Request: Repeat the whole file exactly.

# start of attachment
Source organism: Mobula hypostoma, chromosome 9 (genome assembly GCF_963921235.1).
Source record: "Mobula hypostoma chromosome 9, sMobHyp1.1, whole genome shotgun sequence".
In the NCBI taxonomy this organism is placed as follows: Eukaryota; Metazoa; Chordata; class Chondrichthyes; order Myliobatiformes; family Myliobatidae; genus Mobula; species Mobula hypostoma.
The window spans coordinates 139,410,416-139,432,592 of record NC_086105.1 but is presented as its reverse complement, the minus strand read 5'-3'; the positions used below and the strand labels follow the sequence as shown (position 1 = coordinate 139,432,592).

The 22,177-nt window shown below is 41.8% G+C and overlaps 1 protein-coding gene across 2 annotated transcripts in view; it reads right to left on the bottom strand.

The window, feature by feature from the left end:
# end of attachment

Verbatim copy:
Source organism: Mobula hypostoma, chromosome 9 (genome assembly GCF_963921235.1).
Source record: "Mobula hypostoma chromosome 9, sMobHyp1.1, whole genome shotgun sequence".
In the NCBI taxonomy this organism is placed as follows: Eukaryota; Metazoa; Chordata; class Chondrichthyes; order Myliobatiformes; family Myliobatidae; genus Mobula; species Mobula hypostoma.
The window spans coordinates 139,410,416-139,432,592 of record NC_086105.1 but is presented as its reverse complement, the minus strand read 5'-3'; the positions used below and the strand labels follow the sequence as shown (position 1 = coordinate 139,432,592).

The 22,177-nt window shown below is 41.8% G+C and overlaps 1 protein-coding gene across 2 annotated transcripts in view; it reads right to left on the bottom strand.

The window, feature by feature from the left end: